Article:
As Ellis steps off the bus that takes him to boot camp, his life changes in an instant. His initial indoctrination into his new world is characterized by rigidity, harsh discipline and intimidation. His drill instructor, Sgt. Laws (Bokeem Woodbine), barks orders and questions at him upon his arrival, including asking him whether or not he had ever been a homosexual. Laws is innately skeptical about Ellis’s negative reply, slyly responding with a sinister smirk and stating definitively that he will break the new recruit. (Of course, as a Marine drill instructor, that’s his primary goal when it comes to training all newcomers, a tactic intended as a means to help build them back up, but one that could prove particularly challenging for someone like Ellis, given his character and sensibilities–and Laws’s apparent intent to be particularly hard on him.)
As training begins, Ellis experiences his share of difficulties. He encounters institutionalized homophobia. He’s the subject of bullying (and not just from Laws, but also from fellow recruits). He’s even the target of sabotage by others who’d like nothing more than to see him fail. And, on top of that, Inez refuses to answer any of his letters, despite his sincere efforts at reaching out to keep her informed of his progress.
But, despite these difficulties, Ellis refuses to give up. He works harder when he needs to, in large part to earn the respect to which he believes he’s entitled. He also wins over allies, such as Sgt. Rosales (Raúl Castillo), one of Laws’s assistants, who takes a more sympathetic, more tailored approach in the guidance he provides to Ellis, both as a recruit and as a gay soldier. And, as training progresses, Ellis comes into his own. He even finds a way to remain true to his principles, such as his compassion in coming to the aid of others, like Ismail (Eman Esfandi), a Muslim recruit who’s often the target of unbridled prejudice and insensitive treatment from his fellow soldiers.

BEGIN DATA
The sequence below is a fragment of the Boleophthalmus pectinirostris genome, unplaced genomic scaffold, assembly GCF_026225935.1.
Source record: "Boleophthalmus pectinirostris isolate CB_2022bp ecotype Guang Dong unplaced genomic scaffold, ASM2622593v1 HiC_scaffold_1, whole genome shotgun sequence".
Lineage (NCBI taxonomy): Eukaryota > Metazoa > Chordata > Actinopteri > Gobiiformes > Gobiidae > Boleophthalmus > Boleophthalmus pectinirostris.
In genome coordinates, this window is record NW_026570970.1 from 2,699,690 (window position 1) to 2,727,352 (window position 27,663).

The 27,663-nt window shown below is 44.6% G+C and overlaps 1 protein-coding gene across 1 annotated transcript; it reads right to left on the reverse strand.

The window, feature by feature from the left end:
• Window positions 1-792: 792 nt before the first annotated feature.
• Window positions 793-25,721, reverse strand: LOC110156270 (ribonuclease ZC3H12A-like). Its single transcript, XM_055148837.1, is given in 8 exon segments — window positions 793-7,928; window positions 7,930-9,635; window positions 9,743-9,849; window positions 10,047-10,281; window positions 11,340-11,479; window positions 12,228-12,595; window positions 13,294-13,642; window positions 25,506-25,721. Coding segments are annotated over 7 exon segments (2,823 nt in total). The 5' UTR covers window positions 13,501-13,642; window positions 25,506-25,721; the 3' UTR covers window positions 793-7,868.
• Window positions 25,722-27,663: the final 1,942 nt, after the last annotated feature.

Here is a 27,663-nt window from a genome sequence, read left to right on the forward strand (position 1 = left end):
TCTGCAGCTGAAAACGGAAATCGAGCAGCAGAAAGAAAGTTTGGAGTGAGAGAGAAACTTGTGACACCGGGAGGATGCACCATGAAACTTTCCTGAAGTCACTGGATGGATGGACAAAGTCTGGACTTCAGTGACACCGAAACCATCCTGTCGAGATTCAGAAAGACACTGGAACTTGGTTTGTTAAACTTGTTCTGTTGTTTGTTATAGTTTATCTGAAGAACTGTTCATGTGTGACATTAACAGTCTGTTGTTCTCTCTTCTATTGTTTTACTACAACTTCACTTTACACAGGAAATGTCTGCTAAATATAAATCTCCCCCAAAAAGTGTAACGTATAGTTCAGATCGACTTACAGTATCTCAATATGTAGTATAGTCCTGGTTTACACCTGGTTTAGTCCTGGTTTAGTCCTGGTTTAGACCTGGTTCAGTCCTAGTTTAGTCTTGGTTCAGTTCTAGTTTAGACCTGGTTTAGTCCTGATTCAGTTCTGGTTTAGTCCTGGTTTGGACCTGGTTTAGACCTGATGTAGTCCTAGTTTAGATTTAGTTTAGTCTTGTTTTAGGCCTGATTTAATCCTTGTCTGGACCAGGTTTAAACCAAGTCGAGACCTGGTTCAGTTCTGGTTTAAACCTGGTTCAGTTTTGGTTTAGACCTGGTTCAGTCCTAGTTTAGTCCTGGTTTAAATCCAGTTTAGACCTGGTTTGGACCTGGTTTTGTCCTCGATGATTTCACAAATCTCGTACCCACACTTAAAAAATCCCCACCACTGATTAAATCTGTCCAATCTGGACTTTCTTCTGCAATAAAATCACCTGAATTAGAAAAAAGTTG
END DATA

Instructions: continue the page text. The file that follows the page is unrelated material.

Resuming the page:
In a sense, Ellis becomes a role model of sorts for his peers, inspiring them to adopt new attitudes toward him and to what it means to be a Marine. When they see him being unfairly targeted, they begin coming to his defense, making sure he gets a fair shake and congratulating him on his individual victories, no matter how small. The treatment he receives begins to change, and unfettered acceptance comes more readily, even from those who were once critical and despite whatever issues he may have encountered previously. In turn, Ellis begins to look upon his experience in a new light, one in which he finds himself in a brotherhood where others have his back as much as he has theirs and where inherent differences no longer matter when it comes to supporting a colleague, including those from whom such conduct and consideration are least likely expected.
The bottom line in this is that Ellis finds the family he always longed for but never had, a development he hadn’t envisioned going in. But, for those who’ve had to endure such circumstances, a change like this is truly welcome and heartfelt, even (or, perhaps, especially) if it arises unexpectedly. It may not correct the slights of the past, but it can certainly provide a meaningful basis of support for the future, and that can ultimately prove invaluable. A family of choice may not be the same as one’s biological tribe, but it can be equally nurturing and supportive, and there’s much to be said for that.